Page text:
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An experiment is a highly controlled research scenario. It entails the intentional manipulation of one variable (the independent) in order to assess its causal impact on another variable (the dependent or outcome variable). The experiment is considered the best research design for examining cause and effect relationships. The strength of the experiment is found in its ability to control key study conditions -i.e. the deliberate creation of experimental and control groups, the intentional manipulation of the independent variable(s) and the careful measurement of the dependent variable.
The experimental group is exposed or subjected to the ”experimental condition” – i.e. the independent variable being investigated for its alleged causal impact. The control group is not exposed to the independent variable and thus serves as a base for critical comparison in assessing any causal impact. The experimental and control groups are configured to be virtually identical – i.e. they should resemble each other in all significant ways. This condition is best achieved via a random assignment process. Random assignment requires that chance and chance alone determines who is assigned to each group. For example, the names of all volunteers for an experiment might be placed in a hat. The first name drawn from the hat might be assigned to the experimental group, the second to the control group, and so on.
Once the experimental and control groups are established, the intentional manipulation of the independent variable takes place. After the independent variable has been introduced into the experimental group, the dependent variable is then measured in both groups. If the observed outcome on the dependent variable is not the same in the two groups, the difference can be attributed to the independent variable, the only condition that differs between the two groups. Consider the following example: A researcher wants to see if there is a causal connection between chewing nicotine gum and a reduction in smoking. Smokers are randomly assigned to the experimental and the control groups. The experimental group is given nicotine gum to chew; the control group does not receive the nicotine gum. At the end of the study period, smoking activity is measured in both groups. If members of the experimental group are smoking less than members of the control group, the reduction is attributed to the nicotine gum.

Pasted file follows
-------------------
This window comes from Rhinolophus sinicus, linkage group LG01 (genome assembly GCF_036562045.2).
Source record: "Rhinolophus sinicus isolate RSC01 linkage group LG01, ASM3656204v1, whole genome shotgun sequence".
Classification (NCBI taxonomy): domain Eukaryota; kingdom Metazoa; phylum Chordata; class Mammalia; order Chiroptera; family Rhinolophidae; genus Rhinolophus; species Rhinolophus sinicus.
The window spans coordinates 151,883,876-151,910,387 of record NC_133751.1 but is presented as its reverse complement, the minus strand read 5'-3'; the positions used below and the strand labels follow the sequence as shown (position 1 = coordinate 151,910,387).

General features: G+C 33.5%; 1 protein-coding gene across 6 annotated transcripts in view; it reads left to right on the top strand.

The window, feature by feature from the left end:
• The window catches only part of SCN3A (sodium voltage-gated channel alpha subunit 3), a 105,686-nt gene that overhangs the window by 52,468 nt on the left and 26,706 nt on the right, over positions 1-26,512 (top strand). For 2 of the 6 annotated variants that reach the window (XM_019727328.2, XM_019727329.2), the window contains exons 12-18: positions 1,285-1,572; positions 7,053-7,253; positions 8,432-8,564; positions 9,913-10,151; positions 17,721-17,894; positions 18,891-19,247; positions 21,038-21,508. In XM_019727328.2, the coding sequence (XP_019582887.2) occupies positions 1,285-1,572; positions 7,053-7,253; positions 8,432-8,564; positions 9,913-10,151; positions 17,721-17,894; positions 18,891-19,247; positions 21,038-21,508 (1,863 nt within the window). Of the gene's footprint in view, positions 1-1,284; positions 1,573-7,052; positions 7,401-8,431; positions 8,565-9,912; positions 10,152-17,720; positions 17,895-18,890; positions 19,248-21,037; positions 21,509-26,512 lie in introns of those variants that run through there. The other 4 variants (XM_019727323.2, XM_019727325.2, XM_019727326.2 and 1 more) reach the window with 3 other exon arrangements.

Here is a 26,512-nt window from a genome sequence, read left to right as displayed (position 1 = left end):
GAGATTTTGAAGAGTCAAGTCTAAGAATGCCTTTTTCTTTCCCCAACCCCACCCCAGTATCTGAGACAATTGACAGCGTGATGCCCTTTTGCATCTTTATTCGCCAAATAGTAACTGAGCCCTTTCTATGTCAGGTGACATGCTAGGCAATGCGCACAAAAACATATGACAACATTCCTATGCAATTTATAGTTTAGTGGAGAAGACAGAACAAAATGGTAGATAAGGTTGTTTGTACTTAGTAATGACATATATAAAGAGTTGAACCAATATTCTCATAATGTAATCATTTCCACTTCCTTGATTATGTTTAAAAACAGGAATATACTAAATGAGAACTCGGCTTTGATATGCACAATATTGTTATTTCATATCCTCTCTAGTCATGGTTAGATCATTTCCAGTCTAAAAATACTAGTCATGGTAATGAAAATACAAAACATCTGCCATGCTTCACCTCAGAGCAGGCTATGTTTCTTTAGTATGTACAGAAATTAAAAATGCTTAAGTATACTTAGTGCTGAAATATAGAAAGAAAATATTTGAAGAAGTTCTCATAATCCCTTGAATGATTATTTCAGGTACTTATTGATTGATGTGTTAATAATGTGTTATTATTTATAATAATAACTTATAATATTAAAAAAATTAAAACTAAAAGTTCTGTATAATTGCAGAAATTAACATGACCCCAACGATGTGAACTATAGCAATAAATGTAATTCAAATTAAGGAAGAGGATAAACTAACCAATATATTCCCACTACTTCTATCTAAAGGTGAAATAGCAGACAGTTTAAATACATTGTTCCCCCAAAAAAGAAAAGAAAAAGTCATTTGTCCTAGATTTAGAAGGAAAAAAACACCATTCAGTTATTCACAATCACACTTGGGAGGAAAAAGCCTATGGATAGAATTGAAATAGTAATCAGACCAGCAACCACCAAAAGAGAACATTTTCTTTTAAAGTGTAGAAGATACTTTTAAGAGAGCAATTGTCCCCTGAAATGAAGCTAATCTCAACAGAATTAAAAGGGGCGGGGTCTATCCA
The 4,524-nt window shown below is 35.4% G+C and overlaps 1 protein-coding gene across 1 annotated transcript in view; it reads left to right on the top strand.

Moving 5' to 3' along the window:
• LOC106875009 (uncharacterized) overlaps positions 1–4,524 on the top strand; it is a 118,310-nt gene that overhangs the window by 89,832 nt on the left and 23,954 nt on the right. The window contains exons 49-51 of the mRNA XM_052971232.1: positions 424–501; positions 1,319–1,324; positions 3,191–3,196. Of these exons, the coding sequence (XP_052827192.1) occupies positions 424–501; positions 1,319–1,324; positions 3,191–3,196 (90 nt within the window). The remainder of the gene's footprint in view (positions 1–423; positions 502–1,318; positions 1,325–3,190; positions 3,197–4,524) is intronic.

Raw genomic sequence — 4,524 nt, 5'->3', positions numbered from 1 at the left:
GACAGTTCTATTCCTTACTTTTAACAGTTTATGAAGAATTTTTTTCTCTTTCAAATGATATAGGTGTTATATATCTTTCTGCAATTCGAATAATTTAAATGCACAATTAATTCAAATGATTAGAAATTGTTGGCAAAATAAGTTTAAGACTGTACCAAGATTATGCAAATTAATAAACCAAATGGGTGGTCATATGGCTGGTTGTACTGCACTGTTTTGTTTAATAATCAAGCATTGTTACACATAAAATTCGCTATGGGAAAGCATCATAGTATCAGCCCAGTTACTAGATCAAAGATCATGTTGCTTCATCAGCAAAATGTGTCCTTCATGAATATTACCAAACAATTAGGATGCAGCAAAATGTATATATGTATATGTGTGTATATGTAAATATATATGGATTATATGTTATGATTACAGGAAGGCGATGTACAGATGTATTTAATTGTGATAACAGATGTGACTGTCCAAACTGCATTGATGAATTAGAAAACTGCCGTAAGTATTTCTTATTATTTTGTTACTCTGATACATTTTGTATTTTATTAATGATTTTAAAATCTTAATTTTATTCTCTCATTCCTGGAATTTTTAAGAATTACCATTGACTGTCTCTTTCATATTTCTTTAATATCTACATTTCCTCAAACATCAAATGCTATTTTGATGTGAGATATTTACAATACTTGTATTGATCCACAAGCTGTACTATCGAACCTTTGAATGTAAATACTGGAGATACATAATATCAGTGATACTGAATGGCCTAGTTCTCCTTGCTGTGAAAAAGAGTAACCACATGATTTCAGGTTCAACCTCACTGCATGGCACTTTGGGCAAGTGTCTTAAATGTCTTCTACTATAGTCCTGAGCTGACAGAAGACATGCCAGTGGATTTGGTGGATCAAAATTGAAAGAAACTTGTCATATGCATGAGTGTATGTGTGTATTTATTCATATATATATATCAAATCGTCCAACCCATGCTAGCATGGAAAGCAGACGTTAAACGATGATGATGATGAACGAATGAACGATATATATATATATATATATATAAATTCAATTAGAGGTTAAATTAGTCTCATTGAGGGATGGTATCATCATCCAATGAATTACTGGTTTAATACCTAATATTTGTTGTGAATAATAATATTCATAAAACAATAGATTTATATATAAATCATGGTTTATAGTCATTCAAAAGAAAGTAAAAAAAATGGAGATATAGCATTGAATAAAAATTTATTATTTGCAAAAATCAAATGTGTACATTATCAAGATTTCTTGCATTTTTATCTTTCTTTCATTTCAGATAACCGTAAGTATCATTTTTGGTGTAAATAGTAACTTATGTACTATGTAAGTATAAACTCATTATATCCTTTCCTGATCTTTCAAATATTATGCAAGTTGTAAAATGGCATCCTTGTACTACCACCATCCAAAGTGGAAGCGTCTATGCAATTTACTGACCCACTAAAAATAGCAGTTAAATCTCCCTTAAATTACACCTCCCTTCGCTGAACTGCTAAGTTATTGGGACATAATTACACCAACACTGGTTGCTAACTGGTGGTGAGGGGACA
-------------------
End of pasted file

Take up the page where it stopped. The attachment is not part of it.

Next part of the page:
The experimental design is superior to other research designs with regard to the issue of internal validity – i.e. the ability to correctly assess the causal connections between variables. The experiment is particularly strong in its ability to control or eliminate many known threats to internal validity -i.e. conditions that undermine our ability to say if one variable causally impacts another. For instance, events that coincide with the timing of a non-experimental study might confound the study’s causal analysis. Consider for instance a simple before/after study trying to assess the impact of a driver’s ed program on students’ driving practices. The study’s causal analysis would be compromised if a celebrity were involved in a serious car accident during the study period. This is known as a history threat to internal validity. The experiment, with its use of both an experimental and a control group, is able to ”eliminate” the history threat when assessing any causal connections. History occurs to both groups and thus becomes an irrelevant factor in any causal assessment. There is a downside to the experiment – its contrived nature makes it weak on external validity-the ability to accurately generalize findings from experimental to nonexperimental conditions.
- Frankfort-Nachmias, C. & Nachmias, D. (2000) Research Methods in the Social Sciences. Worth, New York.
- Ruane, J. (2005) Essentials of Research Methods: A Guide to Social Science Research. Blackwell, Malden, MA.